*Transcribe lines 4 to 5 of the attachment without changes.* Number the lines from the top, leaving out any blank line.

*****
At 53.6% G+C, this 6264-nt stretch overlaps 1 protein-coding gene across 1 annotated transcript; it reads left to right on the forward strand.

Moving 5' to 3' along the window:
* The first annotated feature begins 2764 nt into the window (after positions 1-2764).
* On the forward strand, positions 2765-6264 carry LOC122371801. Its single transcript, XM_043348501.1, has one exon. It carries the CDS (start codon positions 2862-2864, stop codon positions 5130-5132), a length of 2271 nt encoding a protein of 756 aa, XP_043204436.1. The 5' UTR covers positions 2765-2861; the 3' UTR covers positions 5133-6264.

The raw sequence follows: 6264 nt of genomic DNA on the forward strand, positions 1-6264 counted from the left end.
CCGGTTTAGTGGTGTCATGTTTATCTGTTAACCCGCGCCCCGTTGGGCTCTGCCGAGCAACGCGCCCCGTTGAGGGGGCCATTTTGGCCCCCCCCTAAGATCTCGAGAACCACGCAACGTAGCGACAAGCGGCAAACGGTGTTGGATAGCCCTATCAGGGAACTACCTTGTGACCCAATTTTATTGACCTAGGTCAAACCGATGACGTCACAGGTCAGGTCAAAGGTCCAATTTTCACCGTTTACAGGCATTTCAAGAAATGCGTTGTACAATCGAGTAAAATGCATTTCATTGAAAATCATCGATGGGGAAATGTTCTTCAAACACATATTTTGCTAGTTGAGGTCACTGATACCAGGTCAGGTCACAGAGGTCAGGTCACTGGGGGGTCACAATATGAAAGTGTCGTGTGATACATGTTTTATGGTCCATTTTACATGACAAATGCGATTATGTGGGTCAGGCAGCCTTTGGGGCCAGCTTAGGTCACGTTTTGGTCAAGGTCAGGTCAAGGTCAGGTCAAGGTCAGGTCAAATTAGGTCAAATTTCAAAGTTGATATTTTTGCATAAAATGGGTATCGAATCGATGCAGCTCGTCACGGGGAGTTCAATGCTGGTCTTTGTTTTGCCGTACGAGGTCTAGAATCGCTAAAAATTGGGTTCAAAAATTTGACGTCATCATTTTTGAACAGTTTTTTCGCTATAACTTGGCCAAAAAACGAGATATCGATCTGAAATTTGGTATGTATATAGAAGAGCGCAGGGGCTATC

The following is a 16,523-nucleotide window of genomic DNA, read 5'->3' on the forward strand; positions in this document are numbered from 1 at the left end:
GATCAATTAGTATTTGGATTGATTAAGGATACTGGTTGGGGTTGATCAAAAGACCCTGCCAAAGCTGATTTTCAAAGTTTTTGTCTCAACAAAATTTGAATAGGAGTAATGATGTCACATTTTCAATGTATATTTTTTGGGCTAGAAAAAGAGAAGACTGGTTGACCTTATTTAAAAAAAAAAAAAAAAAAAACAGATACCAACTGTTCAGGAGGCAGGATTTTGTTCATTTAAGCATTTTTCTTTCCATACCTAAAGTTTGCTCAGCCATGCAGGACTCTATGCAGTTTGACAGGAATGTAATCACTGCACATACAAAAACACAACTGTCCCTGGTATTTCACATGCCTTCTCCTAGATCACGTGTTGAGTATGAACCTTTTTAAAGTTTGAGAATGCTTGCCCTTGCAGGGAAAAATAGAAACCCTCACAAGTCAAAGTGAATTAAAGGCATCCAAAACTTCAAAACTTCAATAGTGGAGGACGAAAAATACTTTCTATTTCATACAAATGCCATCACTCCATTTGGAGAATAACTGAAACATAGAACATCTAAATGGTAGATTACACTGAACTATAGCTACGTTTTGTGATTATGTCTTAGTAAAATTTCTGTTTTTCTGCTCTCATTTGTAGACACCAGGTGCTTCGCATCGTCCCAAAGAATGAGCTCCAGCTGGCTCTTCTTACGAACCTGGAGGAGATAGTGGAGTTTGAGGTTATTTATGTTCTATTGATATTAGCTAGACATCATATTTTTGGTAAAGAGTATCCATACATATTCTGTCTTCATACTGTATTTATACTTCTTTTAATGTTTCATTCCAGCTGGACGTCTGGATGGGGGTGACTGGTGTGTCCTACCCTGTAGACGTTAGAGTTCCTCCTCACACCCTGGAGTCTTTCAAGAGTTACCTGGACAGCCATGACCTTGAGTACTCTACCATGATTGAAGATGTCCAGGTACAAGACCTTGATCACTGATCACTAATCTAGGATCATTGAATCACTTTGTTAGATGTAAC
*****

* On the forward strand, positions 2765-6264 carry LOC122371801. Its single transcript, XM_043348501.1, has one exon. It carries the CDS (start codon positions 2862-2864, stop codon positions 5130-5132), a length of 2271 nt encoding a protein of 756 aa, XP_043204436.1. The 5' UTR covers positions 2765-2861; the 3' UTR covers positions 5133-6264.

The raw sequence follows: 6264 nt of genomic DNA on the forward strand, positions 1-6264 counted from the left end.